Asthma in children is the leading cause of missed school days and a leading cause of hospitalization. Asthma in children results in nearly 700,000 emergency room visits each year, according to the American Lung Association. Wheezing is not an everyday side effect of asthma. If your child is wheezing, coughing or having difficulty breathing, he or she is already in the early stages of an asthma attack. Asthma attacks can quickly turn serious, even life-threatening.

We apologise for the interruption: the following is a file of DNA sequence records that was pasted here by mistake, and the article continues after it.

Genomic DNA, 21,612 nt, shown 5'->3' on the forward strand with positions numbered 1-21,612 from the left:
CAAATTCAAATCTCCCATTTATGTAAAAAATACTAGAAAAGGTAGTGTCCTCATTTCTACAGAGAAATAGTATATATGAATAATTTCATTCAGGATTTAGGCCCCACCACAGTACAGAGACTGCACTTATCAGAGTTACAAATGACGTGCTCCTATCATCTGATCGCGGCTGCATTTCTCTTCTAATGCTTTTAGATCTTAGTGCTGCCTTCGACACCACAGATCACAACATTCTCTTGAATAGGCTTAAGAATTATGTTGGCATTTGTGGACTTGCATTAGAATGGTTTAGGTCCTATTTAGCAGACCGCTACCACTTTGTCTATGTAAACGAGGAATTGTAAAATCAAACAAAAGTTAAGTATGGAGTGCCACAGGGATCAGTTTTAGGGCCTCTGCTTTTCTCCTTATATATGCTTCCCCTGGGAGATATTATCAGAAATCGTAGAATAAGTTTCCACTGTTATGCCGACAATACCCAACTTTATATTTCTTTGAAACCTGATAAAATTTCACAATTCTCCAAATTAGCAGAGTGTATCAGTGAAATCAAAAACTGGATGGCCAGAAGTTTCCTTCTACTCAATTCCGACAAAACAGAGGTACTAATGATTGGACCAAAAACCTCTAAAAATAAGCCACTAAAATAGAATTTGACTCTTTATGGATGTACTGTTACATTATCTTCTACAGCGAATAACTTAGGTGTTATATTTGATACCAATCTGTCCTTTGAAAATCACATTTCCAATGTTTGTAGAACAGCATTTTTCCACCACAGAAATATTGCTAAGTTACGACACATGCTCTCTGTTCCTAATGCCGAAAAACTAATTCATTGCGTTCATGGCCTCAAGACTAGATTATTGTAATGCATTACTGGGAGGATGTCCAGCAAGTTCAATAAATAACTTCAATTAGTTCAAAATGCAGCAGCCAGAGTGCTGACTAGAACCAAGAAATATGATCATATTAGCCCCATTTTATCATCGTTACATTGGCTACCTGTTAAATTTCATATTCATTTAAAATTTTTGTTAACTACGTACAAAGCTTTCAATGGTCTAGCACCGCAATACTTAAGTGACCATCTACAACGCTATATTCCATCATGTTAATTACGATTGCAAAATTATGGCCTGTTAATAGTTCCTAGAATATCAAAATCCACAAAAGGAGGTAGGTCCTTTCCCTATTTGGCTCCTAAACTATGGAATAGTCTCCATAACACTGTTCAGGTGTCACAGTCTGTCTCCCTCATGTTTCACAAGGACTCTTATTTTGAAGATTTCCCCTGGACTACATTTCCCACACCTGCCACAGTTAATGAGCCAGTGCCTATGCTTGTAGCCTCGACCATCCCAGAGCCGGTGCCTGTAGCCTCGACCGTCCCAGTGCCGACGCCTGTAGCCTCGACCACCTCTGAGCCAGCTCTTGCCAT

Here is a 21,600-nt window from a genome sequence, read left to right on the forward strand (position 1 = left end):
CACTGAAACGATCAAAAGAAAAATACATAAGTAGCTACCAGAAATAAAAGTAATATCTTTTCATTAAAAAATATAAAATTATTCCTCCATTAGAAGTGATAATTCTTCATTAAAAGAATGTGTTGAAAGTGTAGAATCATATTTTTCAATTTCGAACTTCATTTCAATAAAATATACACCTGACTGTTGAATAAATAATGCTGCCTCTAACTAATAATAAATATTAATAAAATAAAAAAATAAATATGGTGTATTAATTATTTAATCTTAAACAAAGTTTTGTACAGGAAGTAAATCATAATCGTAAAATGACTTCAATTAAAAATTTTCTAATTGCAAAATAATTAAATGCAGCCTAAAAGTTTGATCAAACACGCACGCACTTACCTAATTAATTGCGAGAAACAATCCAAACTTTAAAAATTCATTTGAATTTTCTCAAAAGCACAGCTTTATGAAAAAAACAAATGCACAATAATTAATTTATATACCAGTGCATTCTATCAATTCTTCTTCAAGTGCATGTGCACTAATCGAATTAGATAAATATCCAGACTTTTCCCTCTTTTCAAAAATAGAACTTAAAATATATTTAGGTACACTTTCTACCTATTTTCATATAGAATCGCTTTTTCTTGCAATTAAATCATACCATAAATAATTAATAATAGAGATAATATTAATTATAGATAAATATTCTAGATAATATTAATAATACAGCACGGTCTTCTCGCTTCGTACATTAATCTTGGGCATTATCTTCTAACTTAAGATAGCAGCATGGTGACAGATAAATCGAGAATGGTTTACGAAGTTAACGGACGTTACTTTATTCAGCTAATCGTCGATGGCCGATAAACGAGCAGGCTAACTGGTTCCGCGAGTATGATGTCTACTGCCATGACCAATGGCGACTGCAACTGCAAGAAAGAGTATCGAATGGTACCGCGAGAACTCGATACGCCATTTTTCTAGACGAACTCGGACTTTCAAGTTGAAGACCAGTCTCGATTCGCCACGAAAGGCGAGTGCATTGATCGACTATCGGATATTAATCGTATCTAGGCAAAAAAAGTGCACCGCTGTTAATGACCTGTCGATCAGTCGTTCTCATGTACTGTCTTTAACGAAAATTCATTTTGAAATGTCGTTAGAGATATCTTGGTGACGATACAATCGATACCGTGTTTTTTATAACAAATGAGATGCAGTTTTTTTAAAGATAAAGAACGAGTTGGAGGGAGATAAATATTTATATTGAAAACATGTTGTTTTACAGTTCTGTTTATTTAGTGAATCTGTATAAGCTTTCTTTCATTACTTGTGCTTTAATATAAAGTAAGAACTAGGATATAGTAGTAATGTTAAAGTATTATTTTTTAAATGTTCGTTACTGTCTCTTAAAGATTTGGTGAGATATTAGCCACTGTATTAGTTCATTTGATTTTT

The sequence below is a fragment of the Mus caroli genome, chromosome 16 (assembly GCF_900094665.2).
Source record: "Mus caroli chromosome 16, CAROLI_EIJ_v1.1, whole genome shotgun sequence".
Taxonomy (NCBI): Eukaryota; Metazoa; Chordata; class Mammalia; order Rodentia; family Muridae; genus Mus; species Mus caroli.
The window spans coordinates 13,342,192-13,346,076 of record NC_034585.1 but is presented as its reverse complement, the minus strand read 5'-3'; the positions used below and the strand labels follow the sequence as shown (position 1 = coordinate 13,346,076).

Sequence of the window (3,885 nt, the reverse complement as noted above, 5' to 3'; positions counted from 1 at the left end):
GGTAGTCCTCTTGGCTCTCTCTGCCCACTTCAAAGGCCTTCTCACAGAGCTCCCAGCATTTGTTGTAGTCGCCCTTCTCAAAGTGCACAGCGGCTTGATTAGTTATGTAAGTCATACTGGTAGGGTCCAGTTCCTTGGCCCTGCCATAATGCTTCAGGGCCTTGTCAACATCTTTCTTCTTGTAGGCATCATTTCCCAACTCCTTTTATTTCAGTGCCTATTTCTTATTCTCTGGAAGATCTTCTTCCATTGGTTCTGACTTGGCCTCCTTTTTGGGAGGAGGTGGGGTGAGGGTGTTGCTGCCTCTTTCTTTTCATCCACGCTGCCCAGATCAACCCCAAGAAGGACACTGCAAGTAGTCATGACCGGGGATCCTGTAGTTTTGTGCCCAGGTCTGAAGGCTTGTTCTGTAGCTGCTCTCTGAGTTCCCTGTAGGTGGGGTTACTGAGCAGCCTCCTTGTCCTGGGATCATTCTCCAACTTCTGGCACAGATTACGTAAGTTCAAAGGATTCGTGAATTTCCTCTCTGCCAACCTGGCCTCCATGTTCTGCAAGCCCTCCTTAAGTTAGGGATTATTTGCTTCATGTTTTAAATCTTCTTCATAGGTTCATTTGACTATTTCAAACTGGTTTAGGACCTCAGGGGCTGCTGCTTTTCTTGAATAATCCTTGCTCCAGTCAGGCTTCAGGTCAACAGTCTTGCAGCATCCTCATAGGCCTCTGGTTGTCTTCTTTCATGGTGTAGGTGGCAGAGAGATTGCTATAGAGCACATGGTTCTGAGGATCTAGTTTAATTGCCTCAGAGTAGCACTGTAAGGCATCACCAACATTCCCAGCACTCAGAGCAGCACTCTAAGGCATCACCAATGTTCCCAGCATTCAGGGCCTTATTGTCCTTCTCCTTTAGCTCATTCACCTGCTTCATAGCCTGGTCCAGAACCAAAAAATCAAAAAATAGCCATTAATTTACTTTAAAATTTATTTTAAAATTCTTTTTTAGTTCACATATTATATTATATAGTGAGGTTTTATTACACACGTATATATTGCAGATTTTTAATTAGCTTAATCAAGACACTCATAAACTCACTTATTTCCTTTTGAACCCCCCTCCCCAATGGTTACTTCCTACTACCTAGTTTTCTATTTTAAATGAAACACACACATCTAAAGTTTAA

There is no cure for asthma in children, but the condition can be managed and controlled. Your child’s doctor can help you determine your child’s asthma triggers, so you know what to avoid. A peak-flow meter, which measures how well air flows out of the lungs, can help you monitor your child’s asthma on a daily basis and let you know when your child needs medicine. Your child’s doctor will also help you understand your child’s asthma treatment. Long-term control medicine is used to control chronic inflammation in your child’s airways. Quick-relief medicine, or rescue medicine, is used when asthma symptoms, like wheezing and coughing, appear. Most asthma medicine is breathed into the lungs as an aerosol mist from a hand-held inhaler. In young children, a nebulizer automatically blows a fine mist into the lungs through a breathing mask. Your doctor will prescribe medication based on your child’s specific needs. Knowing what medicine to take when can help control asthma in children and prevent asthma attacks.